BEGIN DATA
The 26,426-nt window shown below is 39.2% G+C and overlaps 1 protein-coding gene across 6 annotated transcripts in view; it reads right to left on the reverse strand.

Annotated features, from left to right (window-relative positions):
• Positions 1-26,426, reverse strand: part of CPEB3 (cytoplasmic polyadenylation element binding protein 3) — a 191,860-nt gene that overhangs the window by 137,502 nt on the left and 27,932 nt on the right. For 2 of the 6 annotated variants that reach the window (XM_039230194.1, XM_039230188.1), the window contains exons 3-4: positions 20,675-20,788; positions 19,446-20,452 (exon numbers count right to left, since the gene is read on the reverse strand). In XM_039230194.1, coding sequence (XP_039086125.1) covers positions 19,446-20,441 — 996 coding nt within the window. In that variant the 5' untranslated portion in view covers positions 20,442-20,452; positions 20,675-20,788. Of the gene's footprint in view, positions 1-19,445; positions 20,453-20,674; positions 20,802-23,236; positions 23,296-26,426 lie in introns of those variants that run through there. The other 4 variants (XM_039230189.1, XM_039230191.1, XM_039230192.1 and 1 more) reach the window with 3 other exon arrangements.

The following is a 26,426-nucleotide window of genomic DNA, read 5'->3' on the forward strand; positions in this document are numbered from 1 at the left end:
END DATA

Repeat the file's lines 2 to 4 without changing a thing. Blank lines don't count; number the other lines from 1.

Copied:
Annotated features, from left to right (window-relative positions):
• Positions 1-26,426, reverse strand: part of CPEB3 (cytoplasmic polyadenylation element binding protein 3) — a 191,860-nt gene that overhangs the window by 137,502 nt on the left and 27,932 nt on the right. For 2 of the 6 annotated variants that reach the window (XM_039230194.1, XM_039230188.1), the window contains exons 3-4: positions 20,675-20,788; positions 19,446-20,452 (exon numbers count right to left, since the gene is read on the reverse strand). In XM_039230194.1, coding sequence (XP_039086125.1) covers positions 19,446-20,441 — 996 coding nt within the window. In that variant the 5' untranslated portion in view covers positions 20,442-20,452; positions 20,675-20,788. Of the gene's footprint in view, positions 1-19,445; positions 20,453-20,674; positions 20,802-23,236; positions 23,296-26,426 lie in introns of those variants that run through there. The other 4 variants (XM_039230189.1, XM_039230191.1, XM_039230192.1 and 1 more) reach the window with 3 other exon arrangements.

The following is a 26,426-nucleotide window of genomic DNA, read 5'->3' on the forward strand; positions in this document are numbered from 1 at the left end: